a lot about this spectacular formation of ‘many heads’ on the 40-minute drive. Kata Tjuta has 36 domes, or heads, the red rocks showing all kinds of colours and textures in both sun and shade. We stop at a viewing point and partake of a beverage or two as the sun sinks lower in the western sky. The guide tells us all about the walks through Walpa Gorge or Valley of the Winds, and further whets my appetite for another visit to the spiritual heart of Australia. •
Photography by Ayers Rock Resort.
• Virgin Australia flies to Uluru from Sydney. virginaustralia.com.au
Where to stay
Ayers Rock Resort consists of six accommodation options including the luxury Sails in the Desert Hotel, the newly renovated Desert Gardens Hotel, Emu Walk Apartments, the Outback Pioneer Hotel & Lodge and the Ayers Rock Resort Campground. The Lost Camel reopened 1 July 2018 with edgy contemporary studio-style rooms.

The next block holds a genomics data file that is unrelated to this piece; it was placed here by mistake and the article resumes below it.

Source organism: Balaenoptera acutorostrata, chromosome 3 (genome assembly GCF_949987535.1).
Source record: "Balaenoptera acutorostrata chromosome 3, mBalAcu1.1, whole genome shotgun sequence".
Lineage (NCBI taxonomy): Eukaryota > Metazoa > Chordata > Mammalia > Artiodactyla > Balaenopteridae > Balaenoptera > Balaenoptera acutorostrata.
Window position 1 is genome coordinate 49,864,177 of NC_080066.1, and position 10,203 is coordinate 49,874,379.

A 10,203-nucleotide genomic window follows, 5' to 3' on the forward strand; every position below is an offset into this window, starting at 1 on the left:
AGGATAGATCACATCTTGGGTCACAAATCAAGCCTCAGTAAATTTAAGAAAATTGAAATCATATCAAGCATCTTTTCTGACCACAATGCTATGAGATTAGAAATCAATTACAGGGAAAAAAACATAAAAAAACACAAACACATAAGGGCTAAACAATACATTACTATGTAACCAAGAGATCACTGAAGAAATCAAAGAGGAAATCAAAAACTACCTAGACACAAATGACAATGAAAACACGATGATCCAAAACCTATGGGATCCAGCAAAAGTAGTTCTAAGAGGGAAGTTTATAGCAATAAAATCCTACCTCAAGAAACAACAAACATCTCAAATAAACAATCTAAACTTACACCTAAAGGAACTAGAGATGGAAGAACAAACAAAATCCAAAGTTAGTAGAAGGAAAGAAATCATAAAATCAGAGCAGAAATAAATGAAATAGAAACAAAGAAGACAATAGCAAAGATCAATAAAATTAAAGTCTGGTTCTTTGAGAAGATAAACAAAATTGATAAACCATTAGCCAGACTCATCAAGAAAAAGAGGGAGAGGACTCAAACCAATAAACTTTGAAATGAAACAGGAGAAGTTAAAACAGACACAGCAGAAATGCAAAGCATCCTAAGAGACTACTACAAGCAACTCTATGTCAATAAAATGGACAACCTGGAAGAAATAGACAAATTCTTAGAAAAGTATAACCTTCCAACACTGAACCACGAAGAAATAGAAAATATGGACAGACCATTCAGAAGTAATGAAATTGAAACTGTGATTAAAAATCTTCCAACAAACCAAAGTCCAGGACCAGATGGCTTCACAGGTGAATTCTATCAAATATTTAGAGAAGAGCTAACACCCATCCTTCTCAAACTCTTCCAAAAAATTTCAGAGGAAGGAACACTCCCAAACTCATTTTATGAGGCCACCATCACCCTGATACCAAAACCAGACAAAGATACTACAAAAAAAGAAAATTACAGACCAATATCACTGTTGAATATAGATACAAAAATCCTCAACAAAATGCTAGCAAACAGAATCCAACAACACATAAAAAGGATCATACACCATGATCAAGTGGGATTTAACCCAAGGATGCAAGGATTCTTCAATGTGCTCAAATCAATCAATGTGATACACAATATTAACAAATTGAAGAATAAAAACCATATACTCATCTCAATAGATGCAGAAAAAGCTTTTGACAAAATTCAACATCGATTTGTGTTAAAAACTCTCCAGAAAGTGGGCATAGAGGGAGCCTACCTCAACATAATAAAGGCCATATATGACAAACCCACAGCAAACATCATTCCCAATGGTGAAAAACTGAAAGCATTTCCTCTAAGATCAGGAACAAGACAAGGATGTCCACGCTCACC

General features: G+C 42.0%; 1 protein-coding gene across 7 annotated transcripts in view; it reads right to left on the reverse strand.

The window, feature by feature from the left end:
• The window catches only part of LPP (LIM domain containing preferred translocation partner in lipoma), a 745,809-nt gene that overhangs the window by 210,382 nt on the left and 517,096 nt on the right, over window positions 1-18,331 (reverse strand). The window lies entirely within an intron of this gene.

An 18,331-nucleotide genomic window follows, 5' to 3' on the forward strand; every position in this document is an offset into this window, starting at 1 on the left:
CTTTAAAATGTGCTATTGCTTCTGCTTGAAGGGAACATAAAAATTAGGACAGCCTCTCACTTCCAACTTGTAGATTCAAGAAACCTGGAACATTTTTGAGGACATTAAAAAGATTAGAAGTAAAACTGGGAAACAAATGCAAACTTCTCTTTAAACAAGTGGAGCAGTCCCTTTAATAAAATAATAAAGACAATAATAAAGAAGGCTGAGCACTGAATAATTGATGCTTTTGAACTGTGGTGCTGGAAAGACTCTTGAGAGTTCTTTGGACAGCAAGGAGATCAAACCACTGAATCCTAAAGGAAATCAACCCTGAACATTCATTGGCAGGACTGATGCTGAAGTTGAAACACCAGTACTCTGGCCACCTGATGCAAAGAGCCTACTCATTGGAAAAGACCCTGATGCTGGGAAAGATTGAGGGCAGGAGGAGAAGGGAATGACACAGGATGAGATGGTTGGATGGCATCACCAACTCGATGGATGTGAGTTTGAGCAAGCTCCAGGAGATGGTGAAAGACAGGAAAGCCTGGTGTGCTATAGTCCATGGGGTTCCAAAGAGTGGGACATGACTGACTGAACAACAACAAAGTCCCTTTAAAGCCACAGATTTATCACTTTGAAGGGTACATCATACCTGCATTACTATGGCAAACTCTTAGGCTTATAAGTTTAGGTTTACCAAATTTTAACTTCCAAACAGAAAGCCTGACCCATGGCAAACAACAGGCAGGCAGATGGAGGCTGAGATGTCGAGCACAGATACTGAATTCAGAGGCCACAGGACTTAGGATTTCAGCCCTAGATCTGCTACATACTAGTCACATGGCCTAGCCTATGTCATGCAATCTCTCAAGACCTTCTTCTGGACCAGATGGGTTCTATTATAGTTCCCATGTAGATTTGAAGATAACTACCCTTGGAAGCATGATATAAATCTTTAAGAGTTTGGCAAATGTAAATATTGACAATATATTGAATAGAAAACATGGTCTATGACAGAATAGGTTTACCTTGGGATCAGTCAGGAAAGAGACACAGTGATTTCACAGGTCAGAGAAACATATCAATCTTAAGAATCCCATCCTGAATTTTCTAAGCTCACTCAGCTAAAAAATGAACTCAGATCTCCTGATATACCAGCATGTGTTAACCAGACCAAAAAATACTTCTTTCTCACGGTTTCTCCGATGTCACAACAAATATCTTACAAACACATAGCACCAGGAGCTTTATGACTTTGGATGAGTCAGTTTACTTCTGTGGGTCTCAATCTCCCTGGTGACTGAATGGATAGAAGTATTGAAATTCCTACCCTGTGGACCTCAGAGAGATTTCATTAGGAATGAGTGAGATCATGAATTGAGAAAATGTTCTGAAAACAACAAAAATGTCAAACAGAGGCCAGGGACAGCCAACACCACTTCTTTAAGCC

We stayed at Sails in the Desert, which has 228 rooms and suites, the excellent Red Ochre Spa (ask for Jackeline for one of the best massages you are ever likely to have), a large swimming pool, and the Ilkari Restaurant. ayersrockresort.com.au
• The Sounds of Silence dinner can be upgraded to include the Field of Light.
• Tali Wiru runs between March and October, with this year’s season closing 15 October. You can add a helicopter transfer with sightseeing to further blow your mind.
• Ayers Rock Resort: 1300-134-044; ayersrockresort.com.au